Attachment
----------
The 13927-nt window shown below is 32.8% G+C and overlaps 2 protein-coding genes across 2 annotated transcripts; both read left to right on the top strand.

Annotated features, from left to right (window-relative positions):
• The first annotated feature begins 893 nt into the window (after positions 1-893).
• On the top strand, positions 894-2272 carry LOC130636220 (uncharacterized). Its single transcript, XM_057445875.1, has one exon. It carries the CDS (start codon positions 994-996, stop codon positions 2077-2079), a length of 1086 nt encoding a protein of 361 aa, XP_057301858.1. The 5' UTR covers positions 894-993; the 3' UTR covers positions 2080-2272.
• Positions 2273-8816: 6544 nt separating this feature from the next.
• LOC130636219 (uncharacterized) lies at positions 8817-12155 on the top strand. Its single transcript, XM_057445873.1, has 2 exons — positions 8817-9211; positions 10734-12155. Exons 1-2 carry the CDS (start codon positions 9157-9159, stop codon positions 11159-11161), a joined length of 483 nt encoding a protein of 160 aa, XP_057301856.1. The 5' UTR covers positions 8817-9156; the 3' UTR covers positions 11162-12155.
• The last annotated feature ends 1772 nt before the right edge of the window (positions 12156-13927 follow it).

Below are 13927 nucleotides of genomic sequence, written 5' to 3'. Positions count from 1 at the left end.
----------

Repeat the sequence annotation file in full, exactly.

The 13927-nt window shown below is 32.8% G+C and overlaps 2 protein-coding genes across 2 annotated transcripts; both read left to right on the top strand.

Annotated features, from left to right (window-relative positions):
• The first annotated feature begins 893 nt into the window (after positions 1-893).
• On the top strand, positions 894-2272 carry LOC130636220 (uncharacterized). Its single transcript, XM_057445875.1, has one exon. It carries the CDS (start codon positions 994-996, stop codon positions 2077-2079), a length of 1086 nt encoding a protein of 361 aa, XP_057301858.1. The 5' UTR covers positions 894-993; the 3' UTR covers positions 2080-2272.
• Positions 2273-8816: 6544 nt separating this feature from the next.
• LOC130636219 (uncharacterized) lies at positions 8817-12155 on the top strand. Its single transcript, XM_057445873.1, has 2 exons — positions 8817-9211; positions 10734-12155. Exons 1-2 carry the CDS (start codon positions 9157-9159, stop codon positions 11159-11161), a joined length of 483 nt encoding a protein of 160 aa, XP_057301856.1. The 5' UTR covers positions 8817-9156; the 3' UTR covers positions 11162-12155.
• The last annotated feature ends 1772 nt before the right edge of the window (positions 12156-13927 follow it).

Below are 13927 nucleotides of genomic sequence, written 5' to 3'. Positions count from 1 at the left end.